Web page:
“My mother comes from a Palestinian village that is now on the other side of the wall – the Israeli side,” he says. “So, since the wall was built, my mother, myself and my siblings have been cut from that side of our family. And we grew up there, you know? All of our good memories from our childhood were with our grandparents, with our uncles and cousins, and with our childhood friends.
“Then suddenly as kids we were not allowed to go there anymore. And it’s only 20 minutes away. That left a big trauma that continues today. If I have to visit my family I have to do it illegally or I have to go through the same process as Mustafa, because I shot in the real locations. I have to go through the same images that you see in the film.”
It’s easy to empathize with the softly spoken and unassuming Nayfeh, who has persevered with cinema despite his family’s initial reluctance to accept his filmmaking career. In person he is modest, but exudes a quiet determination.
“For me, it’s important to talk about our situation. But how? You cannot just say: ‘I want to talk about this, I want to discuss this subject with the audience.’ What I was trying in the film was to make it as natural as possible. That’s why I wanted the images of the wall and of the checkpoints. I wanted to shoot next to it because I wanted this image in the film.”
Filming in such locations, however, is not easy and carries a certain degree of risk. “We were always very careful and very fast when we were in these locations because we didn’t have permits to shoot there,” he says. “And luckily — really luckily, because many Palestinian productions had this problem — we didn’t have any problems with the Israeli army.” He pauses and reconsiders. “Only one. We were travelling with the camera from one location to the other (it was rigged in the car) and we were stopped at a checkpoint. They saw this weird installation and said ‘What are you doing? Where are you going with this camera?’ We told them we were making a documentary and going to Bethlehem to shoot something.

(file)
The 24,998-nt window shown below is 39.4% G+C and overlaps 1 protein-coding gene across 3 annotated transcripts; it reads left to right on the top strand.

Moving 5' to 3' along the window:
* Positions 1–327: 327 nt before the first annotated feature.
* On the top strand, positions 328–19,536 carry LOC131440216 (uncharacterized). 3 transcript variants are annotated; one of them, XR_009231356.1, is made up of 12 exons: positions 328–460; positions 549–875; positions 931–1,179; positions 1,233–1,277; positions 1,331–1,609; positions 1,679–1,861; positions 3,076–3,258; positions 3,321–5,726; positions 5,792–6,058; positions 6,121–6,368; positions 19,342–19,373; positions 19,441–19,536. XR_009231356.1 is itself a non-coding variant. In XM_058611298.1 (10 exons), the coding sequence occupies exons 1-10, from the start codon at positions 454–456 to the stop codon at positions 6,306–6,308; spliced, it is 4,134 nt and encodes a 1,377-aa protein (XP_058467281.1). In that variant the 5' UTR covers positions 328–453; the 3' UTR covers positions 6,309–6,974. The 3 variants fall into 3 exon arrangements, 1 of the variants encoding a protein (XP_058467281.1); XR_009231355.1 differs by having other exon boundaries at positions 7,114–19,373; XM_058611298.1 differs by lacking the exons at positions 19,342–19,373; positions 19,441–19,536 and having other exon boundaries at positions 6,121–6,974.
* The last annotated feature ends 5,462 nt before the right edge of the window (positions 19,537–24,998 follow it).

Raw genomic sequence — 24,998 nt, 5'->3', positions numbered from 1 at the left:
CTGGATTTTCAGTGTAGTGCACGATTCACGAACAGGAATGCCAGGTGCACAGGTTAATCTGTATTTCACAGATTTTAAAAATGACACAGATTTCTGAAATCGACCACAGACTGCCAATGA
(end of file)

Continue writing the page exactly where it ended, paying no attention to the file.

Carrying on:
“Then May, who was following us in the next car, stopped at the checkpoint, left her car, and started walking towards us. It was dark, so a person walking to the checkpoint at night towards the soldiers is not a very smart thing to do, and someone was shouting and pointing their guns towards her. We began shouting ‘She’s our producer! She’s working with us!’ and they shouted at her to go back to her car. My heart rate was, like 3,000 beats per second.”
In total, the shoot covered 35 locations in 22 days, including several checkpoints and the West Bank Barrier. The film not only reveals the dangers and frustrations faced by Palestinians attempting to cross into Israel, but the profiteering that enables it to happen. In one scene, Mostafa and two of his fellow passengers are forced by smugglers to hide in the trunk of a car. Trapped inside for a considerable amount of time, the youngest, Rami (Mahmoud Abu Eita), begins to panic and has to fight to catch his breath.
“What could be more absurd than a kid who, like every other kid around the world, is a big fan of Liverpool and Mo Salah and is going to work to make some money, but has to go through this life-threatening experience?” says Nayfeh. “And it could happen again and again and again. It’s not just this one time. It’s an ongoing situation. This is what I would like audiences to see. The reality in which we live.”